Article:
Tell the NSW Environment Minister to save wombats from deadly disease

MP Matt Kean

Wombat mange is devastatingly painful way for wombats to die, and a heartbreaking affliction for wildlife carers to witness wombats suffering with.

Mange is a skin infection caused by mites eating through a wombat’s skin. An unbearably itchy rash results, which will get so bad that the skin over the entire wombat’s body will thicken and split open. The wombat will also lose their ability to search for food as their eyes and ears are forced closed by swollen, flaking skin. Without treatment, the wombat will die of dehydration, starvation, wandering onto roads, or a secondary infection like pneumonia.

There is a 100% infection transfer rate from mother to Joey and a very high rate of wombat to wombat transfer as they are social animal and share infected burrows. This wipes out entire wombat colonies in a short amount of time.

This is the horrible reality of an untold number of wombats living with mange in NSW and beyond, with 90% of local populations affected and entire localised populations going extinct from mange.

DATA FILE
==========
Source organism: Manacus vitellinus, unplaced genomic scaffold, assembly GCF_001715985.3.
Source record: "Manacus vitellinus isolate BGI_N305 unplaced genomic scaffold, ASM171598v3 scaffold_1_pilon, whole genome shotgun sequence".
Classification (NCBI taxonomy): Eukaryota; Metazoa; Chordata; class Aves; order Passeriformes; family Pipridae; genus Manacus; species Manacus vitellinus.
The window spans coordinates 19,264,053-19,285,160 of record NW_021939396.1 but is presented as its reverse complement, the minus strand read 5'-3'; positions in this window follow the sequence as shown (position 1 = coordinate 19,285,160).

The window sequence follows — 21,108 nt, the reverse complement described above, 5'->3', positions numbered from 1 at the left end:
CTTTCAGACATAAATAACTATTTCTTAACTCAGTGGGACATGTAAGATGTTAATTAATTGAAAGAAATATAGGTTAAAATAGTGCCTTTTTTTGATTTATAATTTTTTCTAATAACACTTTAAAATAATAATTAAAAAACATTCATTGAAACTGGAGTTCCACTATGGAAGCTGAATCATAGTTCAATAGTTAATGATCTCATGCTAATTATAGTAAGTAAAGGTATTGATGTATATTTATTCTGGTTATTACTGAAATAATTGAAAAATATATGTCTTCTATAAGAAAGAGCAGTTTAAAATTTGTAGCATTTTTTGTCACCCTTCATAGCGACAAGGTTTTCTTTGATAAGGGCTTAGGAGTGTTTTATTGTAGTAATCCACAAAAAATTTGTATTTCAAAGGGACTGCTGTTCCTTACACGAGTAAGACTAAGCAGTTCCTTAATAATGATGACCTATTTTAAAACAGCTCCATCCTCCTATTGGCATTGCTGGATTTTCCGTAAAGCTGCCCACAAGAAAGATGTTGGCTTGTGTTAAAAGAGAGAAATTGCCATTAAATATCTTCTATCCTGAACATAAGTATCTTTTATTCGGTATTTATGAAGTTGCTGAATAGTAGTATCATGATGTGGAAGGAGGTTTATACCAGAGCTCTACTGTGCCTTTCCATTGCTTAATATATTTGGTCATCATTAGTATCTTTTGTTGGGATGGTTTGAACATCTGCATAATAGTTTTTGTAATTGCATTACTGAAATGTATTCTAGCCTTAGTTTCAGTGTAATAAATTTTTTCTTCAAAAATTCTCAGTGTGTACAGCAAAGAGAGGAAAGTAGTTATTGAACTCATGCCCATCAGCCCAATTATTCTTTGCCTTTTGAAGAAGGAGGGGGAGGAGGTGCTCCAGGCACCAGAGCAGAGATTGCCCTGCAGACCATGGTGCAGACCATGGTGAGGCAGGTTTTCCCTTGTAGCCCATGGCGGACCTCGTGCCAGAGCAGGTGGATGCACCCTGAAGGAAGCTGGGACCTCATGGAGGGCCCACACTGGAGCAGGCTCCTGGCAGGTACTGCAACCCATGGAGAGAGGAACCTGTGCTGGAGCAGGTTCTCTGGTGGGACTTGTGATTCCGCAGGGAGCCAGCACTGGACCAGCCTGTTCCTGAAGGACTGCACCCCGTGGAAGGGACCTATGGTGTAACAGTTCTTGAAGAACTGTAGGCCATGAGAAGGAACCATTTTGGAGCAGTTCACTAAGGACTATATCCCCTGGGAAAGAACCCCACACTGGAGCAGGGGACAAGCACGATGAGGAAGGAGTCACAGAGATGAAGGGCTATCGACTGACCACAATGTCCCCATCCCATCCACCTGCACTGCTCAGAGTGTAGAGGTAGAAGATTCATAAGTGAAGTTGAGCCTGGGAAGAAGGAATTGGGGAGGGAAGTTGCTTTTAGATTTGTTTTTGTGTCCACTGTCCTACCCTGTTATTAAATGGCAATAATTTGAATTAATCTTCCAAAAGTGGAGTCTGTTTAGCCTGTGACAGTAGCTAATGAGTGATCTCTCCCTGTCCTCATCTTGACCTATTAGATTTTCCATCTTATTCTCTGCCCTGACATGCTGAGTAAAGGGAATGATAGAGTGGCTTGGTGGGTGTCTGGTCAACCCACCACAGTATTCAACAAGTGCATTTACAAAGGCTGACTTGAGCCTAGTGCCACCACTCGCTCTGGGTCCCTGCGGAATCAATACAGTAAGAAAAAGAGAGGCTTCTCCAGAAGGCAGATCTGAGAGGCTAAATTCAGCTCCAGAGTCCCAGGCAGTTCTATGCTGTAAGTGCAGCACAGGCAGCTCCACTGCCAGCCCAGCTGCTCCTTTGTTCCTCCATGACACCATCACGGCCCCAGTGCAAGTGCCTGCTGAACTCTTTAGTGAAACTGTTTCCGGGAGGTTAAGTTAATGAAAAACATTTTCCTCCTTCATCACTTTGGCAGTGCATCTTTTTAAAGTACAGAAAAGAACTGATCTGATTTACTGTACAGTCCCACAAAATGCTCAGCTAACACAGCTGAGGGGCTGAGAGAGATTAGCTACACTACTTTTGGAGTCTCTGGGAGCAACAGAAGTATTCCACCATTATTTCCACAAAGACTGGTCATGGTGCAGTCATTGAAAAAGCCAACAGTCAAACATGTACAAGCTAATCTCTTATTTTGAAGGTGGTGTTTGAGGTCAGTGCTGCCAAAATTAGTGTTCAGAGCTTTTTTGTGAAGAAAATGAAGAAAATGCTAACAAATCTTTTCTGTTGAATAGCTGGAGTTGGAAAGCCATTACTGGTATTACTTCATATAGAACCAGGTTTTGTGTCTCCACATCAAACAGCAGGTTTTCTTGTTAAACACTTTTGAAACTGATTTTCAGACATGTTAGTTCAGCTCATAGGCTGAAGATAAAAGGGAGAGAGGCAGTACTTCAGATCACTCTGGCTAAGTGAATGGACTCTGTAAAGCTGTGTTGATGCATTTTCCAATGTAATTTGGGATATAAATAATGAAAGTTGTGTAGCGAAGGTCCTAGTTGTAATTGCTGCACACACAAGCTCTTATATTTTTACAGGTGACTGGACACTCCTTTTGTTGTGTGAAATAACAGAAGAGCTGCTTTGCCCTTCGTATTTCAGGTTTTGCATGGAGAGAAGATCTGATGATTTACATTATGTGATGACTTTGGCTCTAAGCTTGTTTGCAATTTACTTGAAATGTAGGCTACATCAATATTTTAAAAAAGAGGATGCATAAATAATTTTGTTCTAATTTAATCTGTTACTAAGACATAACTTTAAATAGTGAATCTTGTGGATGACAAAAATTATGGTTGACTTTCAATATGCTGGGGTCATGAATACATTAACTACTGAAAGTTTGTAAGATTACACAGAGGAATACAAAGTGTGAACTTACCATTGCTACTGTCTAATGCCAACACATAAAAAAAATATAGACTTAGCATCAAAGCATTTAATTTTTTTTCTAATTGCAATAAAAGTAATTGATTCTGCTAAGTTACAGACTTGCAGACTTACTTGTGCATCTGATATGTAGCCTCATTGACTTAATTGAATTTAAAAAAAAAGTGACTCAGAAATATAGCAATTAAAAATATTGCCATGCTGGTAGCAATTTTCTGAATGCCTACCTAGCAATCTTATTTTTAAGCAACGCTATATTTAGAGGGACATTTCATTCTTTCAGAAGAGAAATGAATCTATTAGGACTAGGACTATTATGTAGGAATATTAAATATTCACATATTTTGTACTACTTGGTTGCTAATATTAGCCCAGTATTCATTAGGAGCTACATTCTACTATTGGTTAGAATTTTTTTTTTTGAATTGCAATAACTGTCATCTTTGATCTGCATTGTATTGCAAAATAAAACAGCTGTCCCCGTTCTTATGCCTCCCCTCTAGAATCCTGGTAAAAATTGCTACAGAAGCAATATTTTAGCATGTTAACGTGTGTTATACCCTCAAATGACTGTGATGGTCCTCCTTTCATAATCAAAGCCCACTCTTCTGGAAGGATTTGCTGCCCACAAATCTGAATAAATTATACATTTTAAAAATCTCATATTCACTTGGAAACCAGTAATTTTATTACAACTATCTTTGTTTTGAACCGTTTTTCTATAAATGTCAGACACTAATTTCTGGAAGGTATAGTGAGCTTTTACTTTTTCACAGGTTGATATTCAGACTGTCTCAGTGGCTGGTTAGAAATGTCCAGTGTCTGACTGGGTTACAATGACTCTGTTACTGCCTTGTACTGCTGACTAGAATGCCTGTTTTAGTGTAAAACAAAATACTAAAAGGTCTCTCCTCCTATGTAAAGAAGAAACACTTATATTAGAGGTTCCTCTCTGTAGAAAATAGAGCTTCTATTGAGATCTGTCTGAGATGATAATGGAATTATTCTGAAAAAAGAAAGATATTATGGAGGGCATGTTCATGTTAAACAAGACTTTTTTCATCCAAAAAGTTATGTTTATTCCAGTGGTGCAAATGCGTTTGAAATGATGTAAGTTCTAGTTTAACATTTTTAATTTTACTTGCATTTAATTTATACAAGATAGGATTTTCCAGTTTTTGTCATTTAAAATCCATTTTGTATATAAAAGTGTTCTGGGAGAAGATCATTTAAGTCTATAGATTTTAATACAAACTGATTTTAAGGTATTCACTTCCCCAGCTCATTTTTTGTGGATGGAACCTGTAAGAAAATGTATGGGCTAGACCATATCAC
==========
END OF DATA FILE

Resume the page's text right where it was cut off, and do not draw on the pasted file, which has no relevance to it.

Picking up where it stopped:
The pain wombats endure as a result of mange is almost unimaginable, which is why the Animal Justice Party believes it is cruel and unacceptable to let them suffer, particularly when community-based treatment programs are working.

Though mange is recognised by all Australian states and territories as an animal welfare issue, to date the NSW Government has committed no funding for the treatment of wombat mange.

We can’t keep letting wombats suffer.

The NSW Government must fund wombat mange research and treatment programs.

To: MP Matt Kean
From: [Your Name]

You as environment minister have the power to save our precious wombats.

NSW has the chance to lead Australia in the research and treatment of wombat mange, saving thousands of wombats from intense suffering and prolonged, painful death, and increasing our state’s ecological biodiversity at the same time.

As wombats are Australia’s natural “bush regenerators”, treating wombat mange will also have a positive impact on biodiversity.

We would also like the Minister to acknowledge the incredible work being done by grassroots and local wildlife carers, and organsiations and for their the on ground experience and learning to be utilised in wombat mange treatment programs.

We are urging you as the Minister in charge to commit to funding to tackle wombat mange.

We desperately need:

1. Investment in research into effective wombat mange control and eradication
2. Funding of grassroots organsiations, and individual licenced wildlife carers and volunteers to successfully treat mange in wombats